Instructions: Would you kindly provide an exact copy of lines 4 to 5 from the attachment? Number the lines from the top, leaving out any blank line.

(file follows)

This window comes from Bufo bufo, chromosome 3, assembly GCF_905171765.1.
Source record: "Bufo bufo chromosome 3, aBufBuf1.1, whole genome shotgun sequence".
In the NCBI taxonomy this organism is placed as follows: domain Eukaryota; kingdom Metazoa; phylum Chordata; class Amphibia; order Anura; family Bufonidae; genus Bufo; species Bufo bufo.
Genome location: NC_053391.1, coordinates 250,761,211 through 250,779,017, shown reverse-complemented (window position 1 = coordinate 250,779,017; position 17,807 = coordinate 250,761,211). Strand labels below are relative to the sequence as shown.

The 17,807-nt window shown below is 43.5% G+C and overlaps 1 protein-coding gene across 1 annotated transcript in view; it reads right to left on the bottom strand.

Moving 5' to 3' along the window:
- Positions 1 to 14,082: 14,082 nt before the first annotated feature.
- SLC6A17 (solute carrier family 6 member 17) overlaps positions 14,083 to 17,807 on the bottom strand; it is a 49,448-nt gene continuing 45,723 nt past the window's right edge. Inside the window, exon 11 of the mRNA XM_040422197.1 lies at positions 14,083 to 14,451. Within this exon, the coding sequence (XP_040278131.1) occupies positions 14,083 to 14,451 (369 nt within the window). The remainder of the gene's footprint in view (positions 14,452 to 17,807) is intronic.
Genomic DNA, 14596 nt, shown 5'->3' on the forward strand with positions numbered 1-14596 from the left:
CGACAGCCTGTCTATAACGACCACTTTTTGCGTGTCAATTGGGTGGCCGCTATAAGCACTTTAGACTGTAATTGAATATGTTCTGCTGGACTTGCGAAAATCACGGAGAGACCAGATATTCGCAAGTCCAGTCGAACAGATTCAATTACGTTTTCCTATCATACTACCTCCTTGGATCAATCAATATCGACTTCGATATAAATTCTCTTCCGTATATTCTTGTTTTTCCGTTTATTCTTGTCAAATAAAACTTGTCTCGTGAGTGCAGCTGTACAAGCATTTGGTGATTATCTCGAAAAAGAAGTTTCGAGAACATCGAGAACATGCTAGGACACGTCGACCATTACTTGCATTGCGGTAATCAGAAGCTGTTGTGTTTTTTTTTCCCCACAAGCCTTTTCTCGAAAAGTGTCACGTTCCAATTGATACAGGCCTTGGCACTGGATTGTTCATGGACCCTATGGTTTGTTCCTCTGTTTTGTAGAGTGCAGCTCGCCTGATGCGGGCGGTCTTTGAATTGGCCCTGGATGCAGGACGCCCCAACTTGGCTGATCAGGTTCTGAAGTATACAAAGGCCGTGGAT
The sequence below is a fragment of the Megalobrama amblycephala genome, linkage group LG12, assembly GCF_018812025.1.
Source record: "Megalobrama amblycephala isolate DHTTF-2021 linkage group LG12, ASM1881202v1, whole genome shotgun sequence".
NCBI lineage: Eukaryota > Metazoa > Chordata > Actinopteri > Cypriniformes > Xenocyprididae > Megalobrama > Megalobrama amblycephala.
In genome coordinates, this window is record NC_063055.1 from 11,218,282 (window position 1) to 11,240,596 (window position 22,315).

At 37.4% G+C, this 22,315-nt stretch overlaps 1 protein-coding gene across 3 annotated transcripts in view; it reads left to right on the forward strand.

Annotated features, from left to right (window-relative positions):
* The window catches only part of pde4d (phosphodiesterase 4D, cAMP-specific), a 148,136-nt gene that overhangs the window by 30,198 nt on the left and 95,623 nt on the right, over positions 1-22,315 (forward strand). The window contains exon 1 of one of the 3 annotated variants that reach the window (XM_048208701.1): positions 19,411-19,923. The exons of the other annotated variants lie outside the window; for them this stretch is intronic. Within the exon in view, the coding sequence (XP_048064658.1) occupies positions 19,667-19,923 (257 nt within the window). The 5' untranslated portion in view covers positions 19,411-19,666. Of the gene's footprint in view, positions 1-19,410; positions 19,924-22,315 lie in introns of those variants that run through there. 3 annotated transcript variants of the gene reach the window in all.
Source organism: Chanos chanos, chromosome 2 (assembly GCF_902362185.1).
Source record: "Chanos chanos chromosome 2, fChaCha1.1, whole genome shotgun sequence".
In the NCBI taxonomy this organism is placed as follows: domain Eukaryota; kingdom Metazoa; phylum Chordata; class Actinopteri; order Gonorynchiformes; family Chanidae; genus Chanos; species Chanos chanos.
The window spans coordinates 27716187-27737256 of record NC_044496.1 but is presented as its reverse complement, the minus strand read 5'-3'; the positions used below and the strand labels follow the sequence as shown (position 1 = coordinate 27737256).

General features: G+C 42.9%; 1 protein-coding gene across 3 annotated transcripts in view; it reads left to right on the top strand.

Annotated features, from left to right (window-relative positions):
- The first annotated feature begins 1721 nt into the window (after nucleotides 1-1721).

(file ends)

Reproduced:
Genome location: NC_053391.1, coordinates 250,761,211 through 250,779,017, shown reverse-complemented (window position 1 = coordinate 250,779,017; position 17,807 = coordinate 250,761,211). Strand labels below are relative to the sequence as shown.

The 17,807-nt window shown below is 43.5% G+C and overlaps 1 protein-coding gene across 1 annotated transcript in view; it reads right to left on the bottom strand.